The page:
As seen in the results above, these effects can cause a significant change to the PLQY calculated; with the worst result being a PLQY almost 10% greater than the expected value. Contamination can even result quantum yields calculated to be more than 100% for bright samples.
Cleaning Reference Plugs
Figure 3. UV-illuminated photograph of the reference plugs after being cleaned by wet-sanding.
The reference plugs can be cleaned by lightly sanding them under running water. This wet-sanding removes the thin layer of contamination revealing clean PTFE underneath. It is worth noting that if the reference plug has been exposed to organic solvents, previous contamination can be carried deep within the porous material and cleaning may not be possible. The three reference plugs in this technical note were cleaned using the method below and photographed under UV light (Figure 3).
The method used to clean reference plugs is:
- Place emery cloth (between 240-grit and 800-grit) on a flat surface, such as a cutting board.
- Wearing gloves, and under running water, lightly sand the surface of the reference plug in small circles.
- Continue sanding under running water until the reference plug appears clean under UV light.
- Dry with paper towel (or optical cleaning tissue)
PLQY Measurements with Clean Reference Plugs
Figure 4. Emission spectra of the phosphor powder sample and the reference plugs used for PLQY calculations after cleaning them by wet-sanding. Inset is a close-up of the scatter peaks from the cleaned reference plugs.
After cleaning the reference plugs, PLQY measurements were performed using the same emission scan parameters as above (Figure 4). The PLQYs for the same sample were now determined to be 93.9%, 93.4%, and 93.5% for the air exposed, fluorophore-contaminated and fingerprint-contaminated reference plugs, respectively. The results of the measurements from before and after cleaning the reference plugs are summarised in Table 1.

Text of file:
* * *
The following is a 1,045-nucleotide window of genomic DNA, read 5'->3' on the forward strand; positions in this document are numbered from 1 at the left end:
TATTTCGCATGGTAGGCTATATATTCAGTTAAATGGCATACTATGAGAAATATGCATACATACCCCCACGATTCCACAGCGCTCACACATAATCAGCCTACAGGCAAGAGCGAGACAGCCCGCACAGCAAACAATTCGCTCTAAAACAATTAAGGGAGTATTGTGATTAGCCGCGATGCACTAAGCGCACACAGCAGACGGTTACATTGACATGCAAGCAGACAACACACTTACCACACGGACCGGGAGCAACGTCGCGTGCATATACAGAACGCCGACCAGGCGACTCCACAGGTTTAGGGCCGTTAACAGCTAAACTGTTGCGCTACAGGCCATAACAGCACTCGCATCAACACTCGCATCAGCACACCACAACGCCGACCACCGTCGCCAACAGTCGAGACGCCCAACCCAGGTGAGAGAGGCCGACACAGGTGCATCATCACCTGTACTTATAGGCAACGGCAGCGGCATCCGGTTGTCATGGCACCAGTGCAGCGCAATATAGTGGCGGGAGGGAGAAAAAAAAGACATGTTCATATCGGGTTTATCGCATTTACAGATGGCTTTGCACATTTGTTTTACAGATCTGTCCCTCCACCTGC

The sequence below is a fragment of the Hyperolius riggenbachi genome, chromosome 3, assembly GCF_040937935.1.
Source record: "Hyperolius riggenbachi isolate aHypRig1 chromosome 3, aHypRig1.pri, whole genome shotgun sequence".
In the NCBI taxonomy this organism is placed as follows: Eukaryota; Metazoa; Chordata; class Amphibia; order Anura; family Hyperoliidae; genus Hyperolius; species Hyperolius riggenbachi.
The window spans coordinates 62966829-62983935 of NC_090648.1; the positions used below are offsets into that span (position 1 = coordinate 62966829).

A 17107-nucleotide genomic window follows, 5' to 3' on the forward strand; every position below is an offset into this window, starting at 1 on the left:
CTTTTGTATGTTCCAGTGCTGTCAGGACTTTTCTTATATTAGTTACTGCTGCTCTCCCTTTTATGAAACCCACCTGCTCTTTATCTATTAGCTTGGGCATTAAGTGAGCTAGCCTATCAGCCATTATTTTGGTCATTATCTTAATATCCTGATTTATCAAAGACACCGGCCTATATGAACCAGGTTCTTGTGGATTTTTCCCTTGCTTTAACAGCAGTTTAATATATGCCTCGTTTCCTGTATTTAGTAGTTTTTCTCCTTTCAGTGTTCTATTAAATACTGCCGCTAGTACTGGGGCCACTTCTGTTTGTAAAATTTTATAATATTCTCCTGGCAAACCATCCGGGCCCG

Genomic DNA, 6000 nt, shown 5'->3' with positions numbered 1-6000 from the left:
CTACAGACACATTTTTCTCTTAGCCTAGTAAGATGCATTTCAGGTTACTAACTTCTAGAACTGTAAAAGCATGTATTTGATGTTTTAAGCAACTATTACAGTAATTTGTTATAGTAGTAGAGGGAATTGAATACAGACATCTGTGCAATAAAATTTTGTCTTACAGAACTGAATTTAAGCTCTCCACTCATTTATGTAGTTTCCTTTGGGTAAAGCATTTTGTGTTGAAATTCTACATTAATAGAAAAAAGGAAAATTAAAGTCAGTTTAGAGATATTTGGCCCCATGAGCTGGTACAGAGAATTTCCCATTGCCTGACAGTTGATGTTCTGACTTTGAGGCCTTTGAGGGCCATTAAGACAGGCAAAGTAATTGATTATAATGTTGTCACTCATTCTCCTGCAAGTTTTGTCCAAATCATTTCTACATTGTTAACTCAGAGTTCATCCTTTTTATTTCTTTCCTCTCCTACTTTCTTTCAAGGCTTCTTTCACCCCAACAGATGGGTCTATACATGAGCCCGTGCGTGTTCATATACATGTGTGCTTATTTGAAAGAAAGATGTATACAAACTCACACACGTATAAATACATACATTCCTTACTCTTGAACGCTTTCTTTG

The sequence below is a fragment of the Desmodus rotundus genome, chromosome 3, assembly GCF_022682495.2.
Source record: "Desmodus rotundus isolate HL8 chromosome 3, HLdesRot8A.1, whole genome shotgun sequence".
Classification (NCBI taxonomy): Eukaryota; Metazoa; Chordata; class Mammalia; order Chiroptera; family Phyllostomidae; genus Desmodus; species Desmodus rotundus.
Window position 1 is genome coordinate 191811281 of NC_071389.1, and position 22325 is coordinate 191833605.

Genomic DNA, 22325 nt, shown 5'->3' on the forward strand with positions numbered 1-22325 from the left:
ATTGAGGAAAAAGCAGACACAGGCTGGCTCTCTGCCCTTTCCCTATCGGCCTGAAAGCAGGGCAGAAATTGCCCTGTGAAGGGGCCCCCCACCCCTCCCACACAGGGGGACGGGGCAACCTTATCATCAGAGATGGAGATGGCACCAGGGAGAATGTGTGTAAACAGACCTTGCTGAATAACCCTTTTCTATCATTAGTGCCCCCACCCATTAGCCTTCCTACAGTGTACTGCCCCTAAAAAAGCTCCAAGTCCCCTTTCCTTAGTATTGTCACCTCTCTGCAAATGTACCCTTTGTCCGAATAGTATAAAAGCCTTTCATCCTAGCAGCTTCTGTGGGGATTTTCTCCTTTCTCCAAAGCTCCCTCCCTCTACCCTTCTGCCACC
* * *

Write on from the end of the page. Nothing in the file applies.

Table 1. PLQY results calculated from the same sample using different reference plugs before and after cleaning.
The absorptance values from Table 1, the UV-illuminated photograph in Figure 3, and the scatter peaks inset in Figures 2 and 4, all show that the cleaning process has removed the contamination from the reference plugs. This demonstrates that for accurate PLQY measurements reference plugs should be cleaned regularly; even if the reference plug appears clean under white or UV light. While the effect on PLQY was small for the air exposed reference plug, the result obtained after cleaning was still closer to the expected PLQY of the sample. This is because airborne contaminants such as volatile organic compounds can accumulate on the PTFE surface over time.
Integrating sphere contamination can severely impact PLQY results. This is especially true for the first point of contact of the excitation light. Contamination of this area can result in PLQY results ca. 10% higher than the true value; which can even produce PLQYs greater than 100% for bright samples. This technical note has shown that surface contamination can be removed from reference plugs by wet-sanding with emery cloth. It also demonstrates the importance of regularly cleaning the reference plugs using the method outlined. It is recommended that this cleaning is done approximately once per month depending on the frequency of use and storage conditions of the reference plugs.